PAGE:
Powershell Measure-Command utility allows you to measure timing for a specific command in your script. By default, this command outputs timespan in multiple formats. In this post, I will show you how to display only seconds part using measure-command.


Measure-Command: How to Time a Code Block or Command

Measure-Command Usage Sample

Measure-Command {
	$AllFiles = Get-ChildItem -Path "D:\\" -Include "*.docx" -Recurse -File | ForEach-Object { $_.FullName }
} 

Example Output:

Days              : 0
Hours             : 0
Minutes           : 0
Seconds           : 36
Milliseconds      : 548
Ticks             : 365485894
TotalDays         : 0.000423016081018519
TotalHours        : 0.0101523859444444
TotalMinutes      : 0.609143156666667
TotalSeconds      : 36.5485894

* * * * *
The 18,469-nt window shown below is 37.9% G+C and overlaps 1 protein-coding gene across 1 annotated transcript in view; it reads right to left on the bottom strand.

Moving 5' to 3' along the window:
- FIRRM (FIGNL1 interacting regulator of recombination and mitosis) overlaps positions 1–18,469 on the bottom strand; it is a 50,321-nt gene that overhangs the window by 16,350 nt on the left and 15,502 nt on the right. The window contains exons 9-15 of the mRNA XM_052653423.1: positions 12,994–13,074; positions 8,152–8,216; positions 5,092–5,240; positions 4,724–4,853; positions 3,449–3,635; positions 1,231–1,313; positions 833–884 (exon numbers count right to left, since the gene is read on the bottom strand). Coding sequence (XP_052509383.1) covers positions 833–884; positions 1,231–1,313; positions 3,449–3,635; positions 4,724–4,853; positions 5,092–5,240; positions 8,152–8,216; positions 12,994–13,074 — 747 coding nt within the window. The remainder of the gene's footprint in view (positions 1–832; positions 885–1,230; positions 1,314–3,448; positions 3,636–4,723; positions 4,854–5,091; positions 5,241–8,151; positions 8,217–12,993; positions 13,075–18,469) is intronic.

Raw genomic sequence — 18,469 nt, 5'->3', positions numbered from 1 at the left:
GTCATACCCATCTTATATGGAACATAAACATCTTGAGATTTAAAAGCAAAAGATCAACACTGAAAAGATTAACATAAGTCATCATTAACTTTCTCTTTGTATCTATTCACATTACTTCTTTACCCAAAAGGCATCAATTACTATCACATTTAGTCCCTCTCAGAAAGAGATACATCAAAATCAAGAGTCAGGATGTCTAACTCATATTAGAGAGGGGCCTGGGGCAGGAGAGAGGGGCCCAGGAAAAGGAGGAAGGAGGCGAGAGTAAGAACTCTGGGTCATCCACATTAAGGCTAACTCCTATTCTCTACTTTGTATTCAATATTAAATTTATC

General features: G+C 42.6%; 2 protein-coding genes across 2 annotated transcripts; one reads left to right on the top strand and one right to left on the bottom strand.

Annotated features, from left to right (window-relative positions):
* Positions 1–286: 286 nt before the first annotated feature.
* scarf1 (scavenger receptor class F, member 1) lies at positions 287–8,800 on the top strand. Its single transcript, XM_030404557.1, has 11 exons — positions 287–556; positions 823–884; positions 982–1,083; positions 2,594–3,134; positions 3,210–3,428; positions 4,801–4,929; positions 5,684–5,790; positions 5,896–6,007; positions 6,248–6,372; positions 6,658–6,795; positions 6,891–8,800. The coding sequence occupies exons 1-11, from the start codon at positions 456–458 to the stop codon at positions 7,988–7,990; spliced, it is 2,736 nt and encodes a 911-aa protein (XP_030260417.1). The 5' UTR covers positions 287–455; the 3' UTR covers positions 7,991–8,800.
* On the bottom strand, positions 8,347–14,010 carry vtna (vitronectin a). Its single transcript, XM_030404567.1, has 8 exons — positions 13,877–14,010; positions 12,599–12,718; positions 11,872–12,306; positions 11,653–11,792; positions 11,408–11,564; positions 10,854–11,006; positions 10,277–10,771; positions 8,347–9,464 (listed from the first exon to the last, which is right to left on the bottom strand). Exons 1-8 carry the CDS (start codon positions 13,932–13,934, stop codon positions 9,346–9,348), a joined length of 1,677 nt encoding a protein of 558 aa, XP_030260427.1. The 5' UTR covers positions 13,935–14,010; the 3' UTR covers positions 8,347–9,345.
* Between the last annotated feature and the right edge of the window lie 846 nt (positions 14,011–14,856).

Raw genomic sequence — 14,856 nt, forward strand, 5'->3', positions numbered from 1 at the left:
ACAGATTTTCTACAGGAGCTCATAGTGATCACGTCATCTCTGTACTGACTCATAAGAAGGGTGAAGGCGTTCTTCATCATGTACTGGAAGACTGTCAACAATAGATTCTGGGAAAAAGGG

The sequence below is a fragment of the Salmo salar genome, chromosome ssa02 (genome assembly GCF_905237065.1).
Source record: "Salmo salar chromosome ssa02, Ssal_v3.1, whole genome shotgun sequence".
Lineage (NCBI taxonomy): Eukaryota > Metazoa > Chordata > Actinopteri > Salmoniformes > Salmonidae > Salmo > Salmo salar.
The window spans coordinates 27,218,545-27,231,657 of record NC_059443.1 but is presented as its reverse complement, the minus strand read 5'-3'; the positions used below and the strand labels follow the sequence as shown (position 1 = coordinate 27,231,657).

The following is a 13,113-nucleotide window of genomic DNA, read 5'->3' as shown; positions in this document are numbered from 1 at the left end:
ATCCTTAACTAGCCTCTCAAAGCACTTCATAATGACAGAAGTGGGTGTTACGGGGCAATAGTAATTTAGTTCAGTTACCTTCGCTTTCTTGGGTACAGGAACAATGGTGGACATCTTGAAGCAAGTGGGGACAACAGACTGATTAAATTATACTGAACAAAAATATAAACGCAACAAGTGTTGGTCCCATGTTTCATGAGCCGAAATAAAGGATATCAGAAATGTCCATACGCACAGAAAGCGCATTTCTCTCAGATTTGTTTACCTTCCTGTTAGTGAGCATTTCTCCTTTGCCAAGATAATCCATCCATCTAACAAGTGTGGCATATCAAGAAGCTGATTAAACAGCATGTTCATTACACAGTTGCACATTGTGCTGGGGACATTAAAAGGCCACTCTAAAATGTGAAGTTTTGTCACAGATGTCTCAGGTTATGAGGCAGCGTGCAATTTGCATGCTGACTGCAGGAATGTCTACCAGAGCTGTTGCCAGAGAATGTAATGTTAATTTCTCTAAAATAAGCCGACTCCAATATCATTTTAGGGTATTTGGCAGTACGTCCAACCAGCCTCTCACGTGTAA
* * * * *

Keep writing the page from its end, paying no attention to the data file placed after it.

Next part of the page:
TotalMilliseconds : 36548.5894

Measure-Command: Display Seconds Only

If you want to get only seconds spent for a specific code block, you can use the pipe to select only seconds property. See it in the example below:

Measure-Command {
	$AllFiles2 = Get-ChildItem -Path "D:\\" -Include "*.docx" -Recurse -File | ForEach-Object { $_.FullName }
} | Select-Object -Property TotalSeconds
TotalSeconds
------------
  35.9187275

This example outputs time spent for your code block in seconds.
If you would like to use timing in a variable, you can also assign its output like this;

Using Timing as a Variable:

$timing = Measure-Command {
	$AllFiles2 = Get-ChildItem -Path "D:\\" -Include "*.docx" -Recurse -File | ForEach-Object { $_.FullName }
} | Select-Object -Property TotalSeconds

Write-Host "It took $($timing.TotalSeconds) to find all files."

Sample Output:

It took 35.1122945 to find all files.

I hope this helps you with your scripts. Enjoy!

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